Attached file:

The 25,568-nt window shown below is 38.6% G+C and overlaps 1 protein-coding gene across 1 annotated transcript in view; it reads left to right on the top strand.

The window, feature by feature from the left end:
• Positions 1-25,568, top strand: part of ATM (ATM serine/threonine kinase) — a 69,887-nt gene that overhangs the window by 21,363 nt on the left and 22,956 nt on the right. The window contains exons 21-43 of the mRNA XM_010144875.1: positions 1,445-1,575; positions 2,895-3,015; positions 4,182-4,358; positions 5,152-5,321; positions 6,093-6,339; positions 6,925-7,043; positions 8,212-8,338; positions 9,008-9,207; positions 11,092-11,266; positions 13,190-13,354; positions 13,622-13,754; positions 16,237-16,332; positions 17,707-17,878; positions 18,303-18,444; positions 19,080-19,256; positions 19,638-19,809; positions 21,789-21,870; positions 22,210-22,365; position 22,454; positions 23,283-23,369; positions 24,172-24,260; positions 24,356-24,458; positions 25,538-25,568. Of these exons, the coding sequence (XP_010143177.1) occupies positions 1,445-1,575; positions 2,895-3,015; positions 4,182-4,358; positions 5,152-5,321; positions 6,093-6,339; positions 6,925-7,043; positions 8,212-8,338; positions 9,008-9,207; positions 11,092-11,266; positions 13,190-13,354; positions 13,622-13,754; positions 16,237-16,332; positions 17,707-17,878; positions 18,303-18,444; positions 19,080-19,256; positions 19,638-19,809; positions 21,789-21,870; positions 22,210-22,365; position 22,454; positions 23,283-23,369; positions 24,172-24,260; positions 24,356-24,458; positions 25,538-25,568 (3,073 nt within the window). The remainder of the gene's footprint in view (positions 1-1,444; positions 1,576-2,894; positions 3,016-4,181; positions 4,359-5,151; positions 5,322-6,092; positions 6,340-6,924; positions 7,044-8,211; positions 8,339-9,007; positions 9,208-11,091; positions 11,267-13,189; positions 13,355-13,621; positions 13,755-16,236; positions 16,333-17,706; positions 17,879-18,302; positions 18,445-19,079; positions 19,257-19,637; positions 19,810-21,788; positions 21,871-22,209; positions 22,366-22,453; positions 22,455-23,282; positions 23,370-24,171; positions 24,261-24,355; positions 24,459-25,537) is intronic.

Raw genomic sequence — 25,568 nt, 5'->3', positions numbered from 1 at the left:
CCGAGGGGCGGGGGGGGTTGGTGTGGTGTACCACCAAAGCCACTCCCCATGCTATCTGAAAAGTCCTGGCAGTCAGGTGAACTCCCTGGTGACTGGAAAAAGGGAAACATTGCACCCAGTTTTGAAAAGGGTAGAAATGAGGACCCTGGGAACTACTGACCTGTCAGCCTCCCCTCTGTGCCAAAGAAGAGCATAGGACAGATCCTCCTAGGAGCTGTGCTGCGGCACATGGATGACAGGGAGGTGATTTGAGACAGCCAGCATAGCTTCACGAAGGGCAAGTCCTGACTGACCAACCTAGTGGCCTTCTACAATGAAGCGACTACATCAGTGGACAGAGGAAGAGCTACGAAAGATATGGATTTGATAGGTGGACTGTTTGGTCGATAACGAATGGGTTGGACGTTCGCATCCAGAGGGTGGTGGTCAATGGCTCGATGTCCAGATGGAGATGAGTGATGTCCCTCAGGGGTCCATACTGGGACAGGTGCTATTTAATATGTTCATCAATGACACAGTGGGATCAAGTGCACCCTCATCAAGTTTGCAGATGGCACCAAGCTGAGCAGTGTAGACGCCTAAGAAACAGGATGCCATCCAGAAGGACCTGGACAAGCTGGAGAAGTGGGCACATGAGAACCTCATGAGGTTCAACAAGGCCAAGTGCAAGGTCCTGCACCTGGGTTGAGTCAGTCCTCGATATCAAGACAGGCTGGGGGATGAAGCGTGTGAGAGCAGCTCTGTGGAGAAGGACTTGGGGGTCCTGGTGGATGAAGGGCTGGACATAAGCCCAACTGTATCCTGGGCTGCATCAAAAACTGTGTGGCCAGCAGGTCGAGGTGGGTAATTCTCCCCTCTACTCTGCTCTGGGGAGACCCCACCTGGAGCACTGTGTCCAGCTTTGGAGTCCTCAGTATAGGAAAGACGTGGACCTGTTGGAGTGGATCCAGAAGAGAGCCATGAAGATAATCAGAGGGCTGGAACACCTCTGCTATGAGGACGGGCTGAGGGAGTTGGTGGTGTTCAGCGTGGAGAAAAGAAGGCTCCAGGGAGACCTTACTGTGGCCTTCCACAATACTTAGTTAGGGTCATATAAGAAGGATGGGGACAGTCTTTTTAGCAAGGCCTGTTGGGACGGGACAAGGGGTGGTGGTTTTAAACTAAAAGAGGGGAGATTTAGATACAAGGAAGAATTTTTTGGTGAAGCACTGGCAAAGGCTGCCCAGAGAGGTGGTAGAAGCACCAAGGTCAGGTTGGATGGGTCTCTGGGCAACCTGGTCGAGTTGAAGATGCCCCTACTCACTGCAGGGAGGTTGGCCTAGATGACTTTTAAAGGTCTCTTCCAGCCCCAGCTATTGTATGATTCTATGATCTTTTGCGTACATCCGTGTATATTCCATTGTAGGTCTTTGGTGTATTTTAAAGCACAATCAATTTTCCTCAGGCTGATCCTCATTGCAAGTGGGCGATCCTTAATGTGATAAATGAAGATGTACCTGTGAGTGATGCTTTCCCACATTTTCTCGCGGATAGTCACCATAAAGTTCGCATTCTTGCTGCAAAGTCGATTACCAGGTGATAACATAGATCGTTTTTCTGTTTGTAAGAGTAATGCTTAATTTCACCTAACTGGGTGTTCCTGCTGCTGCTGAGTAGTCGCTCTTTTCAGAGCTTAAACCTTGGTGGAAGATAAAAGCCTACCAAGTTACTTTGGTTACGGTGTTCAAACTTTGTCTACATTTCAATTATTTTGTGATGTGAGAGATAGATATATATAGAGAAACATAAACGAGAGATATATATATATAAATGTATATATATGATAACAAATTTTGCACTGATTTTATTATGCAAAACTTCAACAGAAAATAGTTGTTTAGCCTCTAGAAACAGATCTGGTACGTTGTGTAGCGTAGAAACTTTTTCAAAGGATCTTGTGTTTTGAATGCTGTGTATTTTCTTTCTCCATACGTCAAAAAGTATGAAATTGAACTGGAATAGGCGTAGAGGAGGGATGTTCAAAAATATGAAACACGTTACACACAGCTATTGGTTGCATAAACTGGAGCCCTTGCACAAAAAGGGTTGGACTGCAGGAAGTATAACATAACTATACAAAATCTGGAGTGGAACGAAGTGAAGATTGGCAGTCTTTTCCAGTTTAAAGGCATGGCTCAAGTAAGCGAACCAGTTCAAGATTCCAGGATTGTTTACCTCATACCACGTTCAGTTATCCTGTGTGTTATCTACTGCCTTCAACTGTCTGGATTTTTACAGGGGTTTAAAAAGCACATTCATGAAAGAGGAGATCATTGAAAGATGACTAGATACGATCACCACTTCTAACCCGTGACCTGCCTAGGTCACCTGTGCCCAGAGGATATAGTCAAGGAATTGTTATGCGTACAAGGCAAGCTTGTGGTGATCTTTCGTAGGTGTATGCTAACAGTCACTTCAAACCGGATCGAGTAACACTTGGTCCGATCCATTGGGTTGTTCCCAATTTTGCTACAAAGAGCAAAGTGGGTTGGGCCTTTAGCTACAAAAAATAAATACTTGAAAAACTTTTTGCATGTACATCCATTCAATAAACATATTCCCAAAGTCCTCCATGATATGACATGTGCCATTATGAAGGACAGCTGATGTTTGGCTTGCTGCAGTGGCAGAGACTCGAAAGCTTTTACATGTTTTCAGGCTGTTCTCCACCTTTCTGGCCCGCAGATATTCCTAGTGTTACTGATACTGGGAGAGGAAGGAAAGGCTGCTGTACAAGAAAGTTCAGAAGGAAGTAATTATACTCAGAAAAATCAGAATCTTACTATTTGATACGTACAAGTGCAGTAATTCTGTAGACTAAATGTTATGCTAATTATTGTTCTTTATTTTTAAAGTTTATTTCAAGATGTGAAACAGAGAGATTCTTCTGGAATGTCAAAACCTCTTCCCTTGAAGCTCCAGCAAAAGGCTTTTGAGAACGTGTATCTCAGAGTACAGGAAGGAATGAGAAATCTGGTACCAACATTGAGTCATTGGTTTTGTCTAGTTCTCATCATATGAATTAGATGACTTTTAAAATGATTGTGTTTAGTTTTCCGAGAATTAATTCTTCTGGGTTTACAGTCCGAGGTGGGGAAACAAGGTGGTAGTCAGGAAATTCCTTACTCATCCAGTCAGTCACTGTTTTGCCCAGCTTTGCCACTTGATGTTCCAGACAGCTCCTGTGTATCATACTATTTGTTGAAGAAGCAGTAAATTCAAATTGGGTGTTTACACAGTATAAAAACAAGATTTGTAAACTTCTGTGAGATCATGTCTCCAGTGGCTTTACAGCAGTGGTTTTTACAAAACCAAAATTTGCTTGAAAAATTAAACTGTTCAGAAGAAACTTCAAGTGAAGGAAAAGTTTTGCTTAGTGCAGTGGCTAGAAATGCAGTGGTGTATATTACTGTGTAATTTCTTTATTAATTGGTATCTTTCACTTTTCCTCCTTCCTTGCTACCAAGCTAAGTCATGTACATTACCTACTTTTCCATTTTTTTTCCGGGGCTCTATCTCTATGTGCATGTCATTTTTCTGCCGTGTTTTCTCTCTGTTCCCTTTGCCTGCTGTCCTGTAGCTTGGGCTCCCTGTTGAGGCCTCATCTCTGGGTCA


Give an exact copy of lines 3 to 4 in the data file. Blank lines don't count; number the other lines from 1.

• Positions 1-25,568, top strand: part of ATM (ATM serine/threonine kinase) — a 69,887-nt gene that overhangs the window by 21,363 nt on the left and 22,956 nt on the right. The window contains exons 21-43 of the mRNA XM_010144875.1: positions 1,445-1,575; positions 2,895-3,015; positions 4,182-4,358; positions 5,152-5,321; positions 6,093-6,339; positions 6,925-7,043; positions 8,212-8,338; positions 9,008-9,207; positions 11,092-11,266; positions 13,190-13,354; positions 13,622-13,754; positions 16,237-16,332; positions 17,707-17,878; positions 18,303-18,444; positions 19,080-19,256; positions 19,638-19,809; positions 21,789-21,870; positions 22,210-22,365; position 22,454; positions 23,283-23,369; positions 24,172-24,260; positions 24,356-24,458; positions 25,538-25,568. Of these exons, the coding sequence (XP_010143177.1) occupies positions 1,445-1,575; positions 2,895-3,015; positions 4,182-4,358; positions 5,152-5,321; positions 6,093-6,339; positions 6,925-7,043; positions 8,212-8,338; positions 9,008-9,207; positions 11,092-11,266; positions 13,190-13,354; positions 13,622-13,754; positions 16,237-16,332; positions 17,707-17,878; positions 18,303-18,444; positions 19,080-19,256; positions 19,638-19,809; positions 21,789-21,870; positions 22,210-22,365; position 22,454; positions 23,283-23,369; positions 24,172-24,260; positions 24,356-24,458; positions 25,538-25,568 (3,073 nt within the window). The remainder of the gene's footprint in view (positions 1-1,444; positions 1,576-2,894; positions 3,016-4,181; positions 4,359-5,151; positions 5,322-6,092; positions 6,340-6,924; positions 7,044-8,211; positions 8,339-9,007; positions 9,208-11,091; positions 11,267-13,189; positions 13,355-13,621; positions 13,755-16,236; positions 16,333-17,706; positions 17,879-18,302; positions 18,445-19,079; positions 19,257-19,637; positions 19,810-21,788; positions 21,871-22,209; positions 22,366-22,453; positions 22,455-23,282; positions 23,370-24,171; positions 24,261-24,355; positions 24,459-25,537) is intronic.

Raw genomic sequence — 25,568 nt, 5'->3', positions numbered from 1 at the left: